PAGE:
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At the time of writing Guy Fawkes night is a week or two away and, although fireworks are not so readily available in corner shops these days, it is a timely reminder of the difficulties faced by retailers in dealing with potential sales of goods with age restrictions. Just knowing what ages apply to what goods deserves a GCSE to itself: readers may want to amuse themselves by guessing the ages which apply to the following: three categories of fireworks; aerosol paint; alcohol (the one everyone knows – but do liqueur chocolates count?); Christmas crackers; crossbows (it’s been a while since Nisa sold these); knives; lighter refills; lottery tickets, vaping products; petrol; sunbeds (see the Nisa comment above); tobacco; DVDs (does anyone under thirty still buy these anyway?) and video games.

It is a bit of a nightmare, which is why many shops now operate a ‘Challenge 25’ or ‘Challenge 21’ policy, where anyone who appears to be under twenty-five or twentyone is asked to produce ID showing their age. That makes it much easier for shop staff who have to guess the age of customers as it offers a large margin for error. The penalties for selling to people under-age can be considerable, including revocation or suspension of an alcohol licence, which can spell the end of a business. There was some disquiet about the challenge policies in the early days – you don’t necessarily want to be challenged when you’ve been voting for seven years and driving for eight, but as people have got used to them, it’s become more acceptable and therefore easier for shop staff to challenge.

Trading Standards are the enforcers, usually by means of what the press insist on calling ‘sting’ operations, which is a bit unfair in the opinion of the writer. Luckily, CACN isn’t the BBC, so we don’t have to worry too much about balance.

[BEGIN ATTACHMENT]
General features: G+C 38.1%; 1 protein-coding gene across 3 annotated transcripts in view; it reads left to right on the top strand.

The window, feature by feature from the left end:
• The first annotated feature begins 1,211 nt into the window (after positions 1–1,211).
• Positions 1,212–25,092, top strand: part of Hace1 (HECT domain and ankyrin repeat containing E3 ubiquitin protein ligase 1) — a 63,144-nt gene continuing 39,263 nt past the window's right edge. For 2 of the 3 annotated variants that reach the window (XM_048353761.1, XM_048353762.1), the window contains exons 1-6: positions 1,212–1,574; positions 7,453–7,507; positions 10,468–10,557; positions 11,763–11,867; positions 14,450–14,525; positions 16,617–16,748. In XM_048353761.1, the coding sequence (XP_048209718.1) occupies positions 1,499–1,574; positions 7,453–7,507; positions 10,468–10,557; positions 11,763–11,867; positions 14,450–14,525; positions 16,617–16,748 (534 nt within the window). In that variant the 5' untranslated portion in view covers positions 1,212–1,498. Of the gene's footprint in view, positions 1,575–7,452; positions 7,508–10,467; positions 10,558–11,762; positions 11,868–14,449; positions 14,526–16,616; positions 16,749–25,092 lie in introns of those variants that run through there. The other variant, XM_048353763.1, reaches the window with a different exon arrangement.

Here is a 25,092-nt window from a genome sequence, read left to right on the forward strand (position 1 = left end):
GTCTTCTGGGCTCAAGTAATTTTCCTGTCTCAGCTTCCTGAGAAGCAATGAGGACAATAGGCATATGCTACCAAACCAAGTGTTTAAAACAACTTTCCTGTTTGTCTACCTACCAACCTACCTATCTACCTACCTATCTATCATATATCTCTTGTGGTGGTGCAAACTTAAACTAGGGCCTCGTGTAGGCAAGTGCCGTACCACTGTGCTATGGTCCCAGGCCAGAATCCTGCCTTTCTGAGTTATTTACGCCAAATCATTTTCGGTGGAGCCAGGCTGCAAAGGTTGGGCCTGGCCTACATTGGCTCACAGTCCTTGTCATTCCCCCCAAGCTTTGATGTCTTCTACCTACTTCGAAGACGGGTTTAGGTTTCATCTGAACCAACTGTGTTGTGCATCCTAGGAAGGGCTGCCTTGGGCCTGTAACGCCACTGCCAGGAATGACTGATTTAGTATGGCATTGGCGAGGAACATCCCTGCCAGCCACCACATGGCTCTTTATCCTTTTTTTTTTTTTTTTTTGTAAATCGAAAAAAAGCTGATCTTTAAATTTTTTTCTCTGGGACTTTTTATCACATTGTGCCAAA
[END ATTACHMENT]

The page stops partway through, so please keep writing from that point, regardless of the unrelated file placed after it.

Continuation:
Do you want there to be a shop in the next village but one, where all the local kids know they can buy six-packs of Stella, no questions asked? Probably not. Do Trading Standards always choose as testpurchasers young people who look older than their years? Emphatically not, partly because magistrates would look very unfavourably on such a practice. Is a heavy fine the inevitable outcome of a failed testpurchase?

That would depend entirely on what advice the shop had received in the past and how good their system is to prevent such occurrences – records of staff training, CCTV, till-prompts when a relevant article is scanned; a refusals log to show how often they do refuse sales, and whether the shop had been the subject of complaints by local people.

It’s important that our young people are protected from themselves sometimes.

Most of us enjoyed dangerous behaviour when we were adolescents; there’s a physiological reason apparently, to do with the frontal lobes of the young brain not being fully developed. Along with the astonishingly generous, thoughtful and mature behaviour we see every day from our youngsters (volunteering to be test-purchasers for example), there’s just the occasional foray into absolute lunacy, which retailers really need to avoid aiding and abetting.

Oh, by the way, there are no restrictions on the sale of liqueur chocolates, except in Scotland, where you have to be sixteen.

Perhaps there’s a problem there of young people sitting on the village green with their mates eating Famous Names, who knows?


Cliff Shining